Five Songs, 4/4/2021
Five Songs

Five Songs, 4/4/2021

Gaunt, "I Don't Care"

I praise Gaunt pretty shamelessly on here, because they're one of those bands (along with yesterday's Hammerhead) that click perfectly with me. That, combined with the fact that they're mostly forgotten today, makes me want to really push them on folks. But, I can't make a better argument for Gaunt than what they're making here today. This is just pure energy and tunefulness, and every bit of it makes me happy. I hope you love this song, I certainly do.

The Disposable Heroes of Hiphoprisy, "Television The Drug Of The Nation"

There was a little boomlet of very political, explicitly left hip-hop in the early 90s, with today's band being one of the better received ones. This is from their only album, and the lyrics are a little bit focused on the polemics to the exclusion of the music. If you're thinking, gee, that sounds like Consolidated, you're right! And Mark Pistel of that band was a producer on this record, so it's all connected. Michael Franti of the Disposable Heroes is certainly better on the mic than anybody in Consolidated, so this is a better album, but it's still kind of exhausting. Franti would move on to Spearhead after this single album, and would put out a bunch of albums under that name.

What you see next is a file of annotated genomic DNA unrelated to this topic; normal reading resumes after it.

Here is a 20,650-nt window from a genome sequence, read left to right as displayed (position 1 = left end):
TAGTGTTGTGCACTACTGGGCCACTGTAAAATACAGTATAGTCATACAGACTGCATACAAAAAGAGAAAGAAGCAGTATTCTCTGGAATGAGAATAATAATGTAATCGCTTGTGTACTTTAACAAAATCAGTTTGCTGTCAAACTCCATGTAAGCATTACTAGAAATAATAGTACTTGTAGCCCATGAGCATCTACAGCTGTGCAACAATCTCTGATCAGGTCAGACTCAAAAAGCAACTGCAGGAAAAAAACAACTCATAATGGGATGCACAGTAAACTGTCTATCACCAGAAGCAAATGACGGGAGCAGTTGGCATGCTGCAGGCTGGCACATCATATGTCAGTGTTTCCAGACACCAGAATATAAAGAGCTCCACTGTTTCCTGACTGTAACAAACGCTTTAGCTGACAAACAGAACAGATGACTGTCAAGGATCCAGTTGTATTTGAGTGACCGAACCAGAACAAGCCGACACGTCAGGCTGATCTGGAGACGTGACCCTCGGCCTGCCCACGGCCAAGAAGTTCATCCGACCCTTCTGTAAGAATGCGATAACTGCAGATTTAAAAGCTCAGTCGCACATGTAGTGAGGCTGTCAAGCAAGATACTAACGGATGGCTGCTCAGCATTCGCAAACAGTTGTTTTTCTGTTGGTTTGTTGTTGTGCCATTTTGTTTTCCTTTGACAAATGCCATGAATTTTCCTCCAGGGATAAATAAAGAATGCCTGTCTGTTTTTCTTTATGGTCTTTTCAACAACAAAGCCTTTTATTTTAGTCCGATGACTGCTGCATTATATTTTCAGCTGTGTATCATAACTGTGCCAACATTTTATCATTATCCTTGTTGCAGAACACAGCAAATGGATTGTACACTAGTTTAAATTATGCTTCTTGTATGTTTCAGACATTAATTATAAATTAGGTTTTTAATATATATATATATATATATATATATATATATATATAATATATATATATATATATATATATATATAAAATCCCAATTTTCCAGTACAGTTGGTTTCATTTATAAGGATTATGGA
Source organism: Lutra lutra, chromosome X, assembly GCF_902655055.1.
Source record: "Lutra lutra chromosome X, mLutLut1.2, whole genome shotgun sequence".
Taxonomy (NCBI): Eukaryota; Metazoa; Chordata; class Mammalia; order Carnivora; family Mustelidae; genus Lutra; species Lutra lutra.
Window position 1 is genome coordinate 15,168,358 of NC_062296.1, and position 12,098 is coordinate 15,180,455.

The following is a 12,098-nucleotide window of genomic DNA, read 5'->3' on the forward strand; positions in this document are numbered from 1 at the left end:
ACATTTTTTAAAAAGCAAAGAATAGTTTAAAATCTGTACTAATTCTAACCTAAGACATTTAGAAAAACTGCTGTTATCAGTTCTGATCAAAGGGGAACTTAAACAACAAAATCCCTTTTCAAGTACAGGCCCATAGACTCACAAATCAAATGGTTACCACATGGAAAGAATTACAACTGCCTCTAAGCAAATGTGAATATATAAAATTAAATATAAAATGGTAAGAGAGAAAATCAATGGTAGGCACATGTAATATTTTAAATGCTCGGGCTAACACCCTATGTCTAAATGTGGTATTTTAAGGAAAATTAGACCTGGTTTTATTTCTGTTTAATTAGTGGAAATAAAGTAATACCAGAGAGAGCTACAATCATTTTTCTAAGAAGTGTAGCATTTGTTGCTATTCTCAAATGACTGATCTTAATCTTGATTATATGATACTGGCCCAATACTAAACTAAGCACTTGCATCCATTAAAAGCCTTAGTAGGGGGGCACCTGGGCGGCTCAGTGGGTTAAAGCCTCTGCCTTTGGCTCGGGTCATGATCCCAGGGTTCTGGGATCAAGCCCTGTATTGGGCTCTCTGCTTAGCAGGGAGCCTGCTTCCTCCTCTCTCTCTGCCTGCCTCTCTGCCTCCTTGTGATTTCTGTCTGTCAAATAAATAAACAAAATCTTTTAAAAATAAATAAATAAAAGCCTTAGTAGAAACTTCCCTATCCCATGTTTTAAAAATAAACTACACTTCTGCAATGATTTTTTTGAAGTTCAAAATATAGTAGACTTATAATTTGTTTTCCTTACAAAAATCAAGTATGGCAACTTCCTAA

Propagandhi, "Middle Finger Response"

I think the band I've gotten the most dirty looks bumping loudly in my car is Public Enemy, because I was doing said bumping in the late 80s/early 90s in Spokane, not a hotbed of appreciation for loud, political hip-hop. But I think #2 is probably Propagandhi, thanks to all the loud swearing and the fact that I played a shit ton of it driving around during a couple summer jobs. This song in particular was a real favorite of my fellow Spokane drivers. Hey Spokane drivers! One more fuck you, for old times!

Fight Amp, "Survival is Strange"

Part noise rock, part hardcore, this should be totally up my alley. And it's good, but it doesn't really grab me and stick in my memory, so I had kind of forgotten about it in my collection. Not bad! I'll probably forget about it again now.

Agalloch, "Ghosts of the Midwinter Fires"

Agalloch are a metal band from Oregon that are tough to really pin down. Their primary genre is probably black metal, as you can tell from the vocals, but like their fellow Pacific Northwest band Wolves in the Throne Room, there's a lot of atmospheric stuff going on. Melding folk and doom into their sound results in a much more restless record, but a much stronger one.

Joshua Buergel
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